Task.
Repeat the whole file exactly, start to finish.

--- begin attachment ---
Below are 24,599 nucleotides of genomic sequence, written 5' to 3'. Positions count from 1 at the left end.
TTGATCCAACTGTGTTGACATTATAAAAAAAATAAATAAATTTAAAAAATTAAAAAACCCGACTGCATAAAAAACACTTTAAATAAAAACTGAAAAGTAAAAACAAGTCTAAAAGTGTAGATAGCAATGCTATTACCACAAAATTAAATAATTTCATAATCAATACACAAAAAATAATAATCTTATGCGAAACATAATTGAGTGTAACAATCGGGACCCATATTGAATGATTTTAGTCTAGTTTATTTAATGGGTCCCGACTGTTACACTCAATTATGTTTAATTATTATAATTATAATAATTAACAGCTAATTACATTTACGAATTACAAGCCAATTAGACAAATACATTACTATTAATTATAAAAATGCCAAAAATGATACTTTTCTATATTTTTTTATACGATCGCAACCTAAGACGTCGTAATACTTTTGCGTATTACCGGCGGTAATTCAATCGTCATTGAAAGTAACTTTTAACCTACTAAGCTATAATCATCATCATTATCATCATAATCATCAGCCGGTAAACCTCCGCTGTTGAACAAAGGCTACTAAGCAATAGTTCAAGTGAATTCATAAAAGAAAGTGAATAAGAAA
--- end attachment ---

Below are 24,599 nucleotides of genomic sequence, written 5' to 3'. Positions count from 1 at the left end.
TTGATCCAACTGTGTTGACATTATAAAAAAAATAAATAAATTTAAAAAATTAAAAAACCCGACTGCATAAAAAACACTTTAAATAAAAACTGAAAAGTAAAAACAAGTCTAAAAGTGTAGATAGCAATGCTATTACCACAAAATTAAATAATTTCATAATCAATACACAAAAAATAATAATCTTATGCGAAACATAATTGAGTGTAACAATCGGGACCCATATTGAATGATTTTAGTCTAGTTTATTTAATGGGTCCCGACTGTTACACTCAATTATGTTTAATTATTATAATTATAATAATTAACAGCTAATTACATTTACGAATTACAAGCCAATTAGACAAATACATTACTATTAATTATAAAAATGCCAAAAATGATACTTTTCTATATTTTTTTATACGATCGCAACCTAAGACGTCGTAATACTTTTGCGTATTACCGGCGGTAATTCAATCGTCATTGAAAGTAACTTTTAACCTACTAAGCTATAATCATCATCATTATCATCATAATCATCAGCCGGTAAACCTCCGCTGTTGAACAAAGGCTACTAAGCAATAGTTCAAGTGAATTCATAAAAGAAAGTGAATAAGAAA